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And Rob, some of that investment is bundled in the total IT overhaul that we did as part of the merger. So things like maintenance, mobility and the resident portal improvements, those are embedded in the transition that we just went through. And then we're spending -- the most direct spend is on the smart home, where we're rolling units out at about $1,000 a unit or so. And we've got plans to test that this year.

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Operator [52]

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And our next question comes from Hardik Goel with Zelman & Associates.

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Hardik Goel, Zelman & Associates LLC - VP of Research [53]

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One of the things I wanted to ask about -- I've got 2 for you, is G&A. So we know G&A is going up a little bit. We discussed that last quarter. But looking at the cadence of G&A, typically, the first quarter was still a little heavier than guidance would imply. Are you guys still in line with your initial guidance range?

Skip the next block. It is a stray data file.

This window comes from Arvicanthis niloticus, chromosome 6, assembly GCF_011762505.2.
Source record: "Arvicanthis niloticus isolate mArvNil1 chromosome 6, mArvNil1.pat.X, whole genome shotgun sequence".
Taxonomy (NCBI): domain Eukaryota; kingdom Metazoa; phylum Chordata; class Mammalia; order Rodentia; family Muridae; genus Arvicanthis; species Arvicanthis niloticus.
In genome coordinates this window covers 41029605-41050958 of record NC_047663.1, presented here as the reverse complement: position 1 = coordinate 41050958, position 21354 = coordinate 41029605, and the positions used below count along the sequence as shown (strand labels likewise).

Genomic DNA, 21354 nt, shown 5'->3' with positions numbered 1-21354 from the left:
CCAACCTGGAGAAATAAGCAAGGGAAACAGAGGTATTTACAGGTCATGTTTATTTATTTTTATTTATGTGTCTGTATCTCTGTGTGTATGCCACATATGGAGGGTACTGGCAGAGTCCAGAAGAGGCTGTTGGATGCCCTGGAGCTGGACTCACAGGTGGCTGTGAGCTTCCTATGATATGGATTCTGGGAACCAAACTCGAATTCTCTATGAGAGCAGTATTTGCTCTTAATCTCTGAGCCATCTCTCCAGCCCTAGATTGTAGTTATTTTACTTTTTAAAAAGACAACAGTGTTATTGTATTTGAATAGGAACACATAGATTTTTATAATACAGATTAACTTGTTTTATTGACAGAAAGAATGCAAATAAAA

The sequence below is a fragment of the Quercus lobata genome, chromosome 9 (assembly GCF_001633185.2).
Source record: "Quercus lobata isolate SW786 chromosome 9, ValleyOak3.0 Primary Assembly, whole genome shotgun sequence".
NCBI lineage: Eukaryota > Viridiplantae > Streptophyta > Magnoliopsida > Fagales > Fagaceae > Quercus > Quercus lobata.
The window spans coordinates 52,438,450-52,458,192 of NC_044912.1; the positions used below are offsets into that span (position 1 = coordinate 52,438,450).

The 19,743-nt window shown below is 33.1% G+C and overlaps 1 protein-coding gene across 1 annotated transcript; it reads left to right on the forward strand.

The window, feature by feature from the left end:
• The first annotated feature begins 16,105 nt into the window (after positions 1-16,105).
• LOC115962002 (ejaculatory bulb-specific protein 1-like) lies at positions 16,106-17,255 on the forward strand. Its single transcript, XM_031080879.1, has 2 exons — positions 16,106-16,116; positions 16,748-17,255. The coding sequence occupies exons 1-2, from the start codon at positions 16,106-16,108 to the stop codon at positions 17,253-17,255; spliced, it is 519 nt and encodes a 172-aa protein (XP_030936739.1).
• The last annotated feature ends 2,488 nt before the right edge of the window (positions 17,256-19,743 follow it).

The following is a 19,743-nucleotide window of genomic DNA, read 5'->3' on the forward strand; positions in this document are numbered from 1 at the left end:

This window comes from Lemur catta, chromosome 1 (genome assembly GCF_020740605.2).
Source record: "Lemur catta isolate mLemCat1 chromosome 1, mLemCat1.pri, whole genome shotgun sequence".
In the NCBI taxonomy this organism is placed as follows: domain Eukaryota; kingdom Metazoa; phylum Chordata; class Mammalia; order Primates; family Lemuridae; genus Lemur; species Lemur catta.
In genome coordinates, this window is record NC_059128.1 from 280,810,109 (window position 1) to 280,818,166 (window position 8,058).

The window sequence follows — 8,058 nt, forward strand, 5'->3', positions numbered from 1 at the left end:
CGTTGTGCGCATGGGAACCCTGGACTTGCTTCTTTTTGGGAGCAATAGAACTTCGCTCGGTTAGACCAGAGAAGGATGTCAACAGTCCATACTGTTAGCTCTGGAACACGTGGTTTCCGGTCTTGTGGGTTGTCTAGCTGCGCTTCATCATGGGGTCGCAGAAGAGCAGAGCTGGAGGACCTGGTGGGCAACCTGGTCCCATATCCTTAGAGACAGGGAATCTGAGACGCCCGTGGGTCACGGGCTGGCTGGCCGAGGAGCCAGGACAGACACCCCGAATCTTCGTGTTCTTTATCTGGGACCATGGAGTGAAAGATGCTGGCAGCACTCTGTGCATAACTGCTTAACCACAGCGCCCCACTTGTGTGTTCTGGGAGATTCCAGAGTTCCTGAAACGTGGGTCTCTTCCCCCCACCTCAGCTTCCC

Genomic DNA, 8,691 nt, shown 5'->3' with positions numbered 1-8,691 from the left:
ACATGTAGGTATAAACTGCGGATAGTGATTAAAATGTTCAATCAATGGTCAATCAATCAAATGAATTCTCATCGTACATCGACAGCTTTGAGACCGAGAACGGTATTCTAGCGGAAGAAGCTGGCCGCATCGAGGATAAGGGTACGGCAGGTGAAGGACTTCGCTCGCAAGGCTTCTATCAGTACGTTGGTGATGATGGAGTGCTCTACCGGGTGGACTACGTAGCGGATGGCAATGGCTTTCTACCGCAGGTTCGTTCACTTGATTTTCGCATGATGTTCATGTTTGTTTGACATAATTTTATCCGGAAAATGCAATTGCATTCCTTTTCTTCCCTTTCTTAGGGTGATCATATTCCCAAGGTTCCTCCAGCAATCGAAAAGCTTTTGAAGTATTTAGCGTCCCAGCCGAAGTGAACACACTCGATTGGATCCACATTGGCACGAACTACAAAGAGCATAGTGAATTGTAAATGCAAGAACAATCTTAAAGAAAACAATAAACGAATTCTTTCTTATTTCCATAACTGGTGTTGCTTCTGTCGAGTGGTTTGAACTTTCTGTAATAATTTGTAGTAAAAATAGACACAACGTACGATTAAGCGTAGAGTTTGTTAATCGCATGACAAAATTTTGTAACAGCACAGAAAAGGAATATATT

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Albert M. Campbell, Mid-America Apartment Communities, Inc. - Executive VP & CFO [54]

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We are. That's a great question. I think -- and I'll point you to one of the things that we've talked about and put out as we came off of year-end and discussed our guidance for the year is one of the presentations that we had done when we're out doing on the roadshows and some of the conferences, we put a slide that talked about that we expected first quarter to be the highest quarter for that. There's several expenses that fall in the quarter. It's some leadership conference things, some year-end audit things, a few things that's typically in the first quarter. So we had expected first quarter overhead to be about 28% of the year, came in right in line with that. And so we feel very confident with our full year projection.

I think what you should put in your model, you're thinking for the next 3 quarters obviously to get to our run rate -- to our full year run rate, it's more like 24% of the total of our guidance for the year.